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Plan now for protecting your plants from cold winter temperatures

How to protect tender plants from frost as temperatures drop

Cheryl Hawes of The Plant Foundry in Sacramento shares tips on protecting tender succulents, citrus and other plants from frost.
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Cheryl Hawes of The Plant Foundry in Sacramento shares tips on protecting tender succulents, citrus and other plants from frost.

In the next couple of weeks temperatures should drop, signifying the beginning of our very short winter. The average first frost date in the Fresno/Clovis area is (or once was) Nov. 15. Our winters during these last drought years have been even shorter and warmer, with only a brief spell or two of freezing temperatures around the time of the winter holidays.


The first frost (32 degrees) can act as a trigger for plants to enter winter dormancy after a growth spurt during several weeks of our mild early fall temperatures. It doesn’t usually cause significant damage to plant tissue on most plant species, but may knock down the foliage on subtropical plants including bougainvillea, bananas and cannas.

The root systems on subtropical plants will remain viable. Protecting the root systems on subtropicals from freezing temperatures will help them recover more quickly next spring. Fallen leaves and dead foliage can provide some insulation from the cold, but laying down some sort of cloth tarp, old blankets or towels over the root systems on nights when frost is predicted will maintain higher soil temperatures. Remove the tarps during the day and let them air dry.

Move frost-tender potted plants to a spot near a south- or west-facing wall that will retain and reflect heat from the sun onto the plants on frosty nights. Covered patios, arbors, overhanging eaves and large tree canopies will offer some protection for container plants from light frosts.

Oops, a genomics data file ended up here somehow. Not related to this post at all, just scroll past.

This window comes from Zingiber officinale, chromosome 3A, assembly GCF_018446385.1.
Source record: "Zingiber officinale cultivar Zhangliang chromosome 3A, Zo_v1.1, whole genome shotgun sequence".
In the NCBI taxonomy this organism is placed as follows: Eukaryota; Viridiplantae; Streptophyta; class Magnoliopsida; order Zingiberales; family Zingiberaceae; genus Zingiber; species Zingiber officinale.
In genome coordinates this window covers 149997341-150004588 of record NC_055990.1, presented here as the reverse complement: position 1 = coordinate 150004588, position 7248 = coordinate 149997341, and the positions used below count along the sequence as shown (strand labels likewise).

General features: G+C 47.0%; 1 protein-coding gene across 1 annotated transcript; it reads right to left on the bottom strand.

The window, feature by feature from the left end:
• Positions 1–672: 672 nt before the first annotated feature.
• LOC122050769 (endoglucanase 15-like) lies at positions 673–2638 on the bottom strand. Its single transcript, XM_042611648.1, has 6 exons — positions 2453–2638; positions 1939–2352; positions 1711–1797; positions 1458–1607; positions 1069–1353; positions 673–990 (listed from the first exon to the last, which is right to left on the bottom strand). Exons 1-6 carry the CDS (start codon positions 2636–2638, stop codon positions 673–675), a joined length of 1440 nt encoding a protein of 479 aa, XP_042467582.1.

Citrus trees are also subtropical plants and will suffer branch and twig dieback and leaf loss after a hard freeze (at or below 28 degrees for a minimum of four hours), but mature citrus with a full canopy of leaves can tolerate light frosts fairly well.

Hard freezes are most common in the last weeks of December and early January, but just in case of an early hard freeze, keep cloth tarps or blankets handy to cover the tree. Cover young citrus with tarps whenever temperatures drop below 32 degrees. Outdoor UL-approved lights hung in the interior branches will create a warmer microclimate. Keep a few strings of lights handy as well.


If you’re hoping to extend the harvest season of tomato and pepper plants with fruit still ripening, try using row covers, water walls or cloches to create and maintain warmer temperatures. Cool-season crops including broccoli, kale and peas, as well as root vegetables like radishes and beets, will stop growing when nighttime temps drop to near freezing. A really hard freeze will damage winter crops. Use row covers to protect them on mid-winter nights when skies are clear and the stars are shining brightly.

Wet soil stays warmer than dry soil, so deep irrigate citrus and planting beds during the day before freezing nights. Container plants will need weekly watering (abide by your municipal rules) to keep the soil moist and create that important warmer microclimate. But remember to cut back on irrigation times for lawns and planting beds and to turn off irrigation systems when it’s raining.

Deciduous mature landscape trees will be entering dormancy this month. Continue to deep irrigate them monthly this fall until the winter rains arrive. Most of our rain falls in late winter and early spring. If amounts are once again well below average (11.6 inches), continue to deep irrigate large trees monthly all year long.

Elinor Teague: etgrow@comcast.net